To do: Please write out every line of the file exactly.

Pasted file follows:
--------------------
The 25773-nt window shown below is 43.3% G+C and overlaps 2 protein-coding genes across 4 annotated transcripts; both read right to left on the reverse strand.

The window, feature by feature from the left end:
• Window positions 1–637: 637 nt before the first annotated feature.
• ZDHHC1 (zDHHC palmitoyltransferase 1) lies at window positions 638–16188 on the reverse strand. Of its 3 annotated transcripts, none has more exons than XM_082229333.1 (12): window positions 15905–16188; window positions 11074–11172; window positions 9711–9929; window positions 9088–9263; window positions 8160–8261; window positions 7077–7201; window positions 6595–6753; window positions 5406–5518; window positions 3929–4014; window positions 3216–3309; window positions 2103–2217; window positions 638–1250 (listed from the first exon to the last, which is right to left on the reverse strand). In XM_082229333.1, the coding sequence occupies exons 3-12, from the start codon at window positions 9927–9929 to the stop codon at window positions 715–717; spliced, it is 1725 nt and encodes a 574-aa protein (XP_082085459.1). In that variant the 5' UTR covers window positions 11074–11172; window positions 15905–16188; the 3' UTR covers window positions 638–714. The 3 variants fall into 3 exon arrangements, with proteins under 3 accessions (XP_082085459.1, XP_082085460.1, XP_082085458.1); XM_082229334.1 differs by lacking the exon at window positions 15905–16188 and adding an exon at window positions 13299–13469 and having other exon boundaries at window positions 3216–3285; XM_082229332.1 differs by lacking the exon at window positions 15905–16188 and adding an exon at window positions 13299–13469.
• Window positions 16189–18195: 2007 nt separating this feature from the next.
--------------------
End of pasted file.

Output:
The 25773-nt window shown below is 43.3% G+C and overlaps 2 protein-coding genes across 4 annotated transcripts; both read right to left on the reverse strand.

The window, feature by feature from the left end:
• Window positions 1–637: 637 nt before the first annotated feature.
• ZDHHC1 (zDHHC palmitoyltransferase 1) lies at window positions 638–16188 on the reverse strand. Of its 3 annotated transcripts, none has more exons than XM_082229333.1 (12): window positions 15905–16188; window positions 11074–11172; window positions 9711–9929; window positions 9088–9263; window positions 8160–8261; window positions 7077–7201; window positions 6595–6753; window positions 5406–5518; window positions 3929–4014; window positions 3216–3309; window positions 2103–2217; window positions 638–1250 (listed from the first exon to the last, which is right to left on the reverse strand). In XM_082229333.1, the coding sequence occupies exons 3-12, from the start codon at window positions 9927–9929 to the stop codon at window positions 715–717; spliced, it is 1725 nt and encodes a 574-aa protein (XP_082085459.1). In that variant the 5' UTR covers window positions 11074–11172; window positions 15905–16188; the 3' UTR covers window positions 638–714. The 3 variants fall into 3 exon arrangements, with proteins under 3 accessions (XP_082085459.1, XP_082085460.1, XP_082085458.1); XM_082229334.1 differs by lacking the exon at window positions 15905–16188 and adding an exon at window positions 13299–13469 and having other exon boundaries at window positions 3216–3285; XM_082229332.1 differs by lacking the exon at window positions 15905–16188 and adding an exon at window positions 13299–13469.
• Window positions 16189–18195: 2007 nt separating this feature from the next.